Nathan Carter (Execution of)

Nathan Carter, who was hanged at Helena (Phillips County) on January 19, 1893, was one of two African American men executed for the murder of Prince Maloy, a “well to do negro planter.”

Prince Maloy, fifty-nine, and his wife Matilda, fifty-one, lived on Island No. 64 in Phillips County’s Mooney Township south of Helena with their son William, age eighteen. Maloy hired local men—including Nathan Carter, Isom White, and his step-son Henry Young—to work in his fields, and their relationships could be tense; a newspaper report said that a few weeks before Christmas 1890 they got into an argument, “and but for the prompt interference of Molloy’s [sic] wife they would have killed the old man.”

Maloy was known to keep cash in his house in order to pay his workers. On January 2, 1891, White and Young borrowed a shotgun, ostensibly to go hunting, but instead went to Maloy’s house with Carter. They shot the old farmer to death, and Matilda and William Maloy fled to the woods, but not before recognizing the assailants.

Matilda Maloy took the steamboat Kate Adams to Helena, where she spotted White and followed him until she ran into the town’s mayor, who ordered White arrested after hearing her story. Young was arrested the same day, and items stolen from the Maloy house were found in their possession. After a few weeks in jail, Young made a full confession.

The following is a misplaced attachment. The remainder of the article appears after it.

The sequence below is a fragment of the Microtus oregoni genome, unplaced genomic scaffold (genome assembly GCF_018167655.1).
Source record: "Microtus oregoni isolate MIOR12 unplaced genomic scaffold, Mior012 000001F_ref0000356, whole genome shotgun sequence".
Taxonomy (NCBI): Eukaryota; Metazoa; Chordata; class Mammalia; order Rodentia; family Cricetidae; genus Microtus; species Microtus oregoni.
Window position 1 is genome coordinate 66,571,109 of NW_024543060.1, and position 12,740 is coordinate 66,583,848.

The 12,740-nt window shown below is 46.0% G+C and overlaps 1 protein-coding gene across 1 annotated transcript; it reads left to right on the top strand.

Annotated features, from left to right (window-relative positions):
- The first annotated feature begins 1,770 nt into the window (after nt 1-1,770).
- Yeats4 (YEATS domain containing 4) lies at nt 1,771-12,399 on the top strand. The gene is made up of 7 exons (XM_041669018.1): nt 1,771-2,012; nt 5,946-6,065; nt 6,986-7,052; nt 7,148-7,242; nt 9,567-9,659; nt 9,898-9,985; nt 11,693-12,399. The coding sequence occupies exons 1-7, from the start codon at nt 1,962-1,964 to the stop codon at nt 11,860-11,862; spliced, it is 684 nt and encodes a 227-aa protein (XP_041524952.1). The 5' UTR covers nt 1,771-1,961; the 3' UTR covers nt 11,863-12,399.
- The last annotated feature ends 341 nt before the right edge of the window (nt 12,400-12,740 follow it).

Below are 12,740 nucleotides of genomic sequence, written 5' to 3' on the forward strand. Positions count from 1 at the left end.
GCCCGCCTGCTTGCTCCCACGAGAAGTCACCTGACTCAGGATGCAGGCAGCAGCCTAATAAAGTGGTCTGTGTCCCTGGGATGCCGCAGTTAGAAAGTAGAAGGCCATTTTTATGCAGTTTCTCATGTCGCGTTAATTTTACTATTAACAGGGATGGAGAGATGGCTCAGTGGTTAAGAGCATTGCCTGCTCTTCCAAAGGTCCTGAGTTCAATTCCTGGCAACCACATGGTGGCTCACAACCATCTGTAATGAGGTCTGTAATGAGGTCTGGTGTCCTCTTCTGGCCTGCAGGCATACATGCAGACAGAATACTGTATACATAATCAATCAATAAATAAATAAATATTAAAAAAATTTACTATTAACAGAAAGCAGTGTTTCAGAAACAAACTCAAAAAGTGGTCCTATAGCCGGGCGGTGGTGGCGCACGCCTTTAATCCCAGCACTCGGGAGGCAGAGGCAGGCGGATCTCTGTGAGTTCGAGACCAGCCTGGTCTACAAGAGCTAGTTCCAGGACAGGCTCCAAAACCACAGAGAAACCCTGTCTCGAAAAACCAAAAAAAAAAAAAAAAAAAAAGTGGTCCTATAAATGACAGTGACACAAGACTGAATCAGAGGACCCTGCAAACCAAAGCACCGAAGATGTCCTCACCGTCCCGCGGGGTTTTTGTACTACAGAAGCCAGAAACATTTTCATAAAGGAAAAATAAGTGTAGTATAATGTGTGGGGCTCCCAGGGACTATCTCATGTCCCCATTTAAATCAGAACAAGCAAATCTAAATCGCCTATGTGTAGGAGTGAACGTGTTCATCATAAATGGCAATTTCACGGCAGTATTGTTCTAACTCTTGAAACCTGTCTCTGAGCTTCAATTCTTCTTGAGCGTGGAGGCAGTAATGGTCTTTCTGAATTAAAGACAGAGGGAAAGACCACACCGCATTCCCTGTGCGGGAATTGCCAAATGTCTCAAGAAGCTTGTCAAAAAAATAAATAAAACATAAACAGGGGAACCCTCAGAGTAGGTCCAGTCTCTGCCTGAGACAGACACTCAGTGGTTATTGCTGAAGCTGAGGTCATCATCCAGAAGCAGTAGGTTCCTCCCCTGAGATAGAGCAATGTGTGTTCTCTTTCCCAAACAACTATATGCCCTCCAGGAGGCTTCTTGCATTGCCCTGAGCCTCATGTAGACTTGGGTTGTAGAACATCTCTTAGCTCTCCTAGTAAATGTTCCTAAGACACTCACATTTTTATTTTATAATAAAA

In early June, Young entered a guilty plea to second-degree murder in the case and was sentenced to fifteen years in the Arkansas State Penitentiary. White was tried a few weeks later, convicted of first-degree murder, and hanged on July 31, 1891.

Carter fled to St. Louis, Missouri, where he lived under the alias John Ramey until he was captured by detectives on June 4, 1892. Helena police chief Frank E. Casey went to St. Louis to return him to Phillips County, but Carter fought extradition for several days before being transported to Arkansas. A St. Louis newspaper noted that “Carter’s chances for the gallows are good.”

He was tried in Helena on December 6, and Young was pardoned from his prison sentence so that he could testify against Carter. He was convicted of first-degree murder, and when the judge announced that he would be executed on January 19, 1893, “Carter fainted and fell forward flat on his face. He was with difficulty restored to consciousness and had to be carried out of the court room, fainting twice on the way to jail.”

A reporter noted on January 19 that “the condemned man was remarkably cool and ascended the steps of the scaffold with a firm step.” Matilda Maloy, who was among the witnesses, asked Carter if he killed her husband, to which he replied, “Well, if I did not kill him, I helped do it, for I shot him six or seven times.”

Carter asked her for her forgiveness, and “a moment afterwards the trap fell. The man’s neck was broken by the fall and he died in a few minutes.”

For additional information:
“After Carter, the Murderer.” St. Louis [Missouri] Globe-Democrat, June 11, 1892, p. 6.

“Carter Will Hang.” Arkansas Gazette, December 10, 1892, p. 1.

“Caught Her Husband’s Assassins.” Southern Standard, January 23, 1891, p. 1.

“Confessed and Died.” Memphis [Tennessee] Weekly Commercial, January 25, 1893, p. 2.

“Identified as Murderer.” St. Louis [Missouri] Post-Dispatch, June 10, 1892, p. 6.

“Legal Execution at Helena.” Daily Arkansas Gazette, January 20, 1893, p. 4.

“Nathan Ramy Will Hang.” St. Louis Globe-Democrat, December 7, 1892, p. 5.

Mark K. Christ
Central Arkansas Library System


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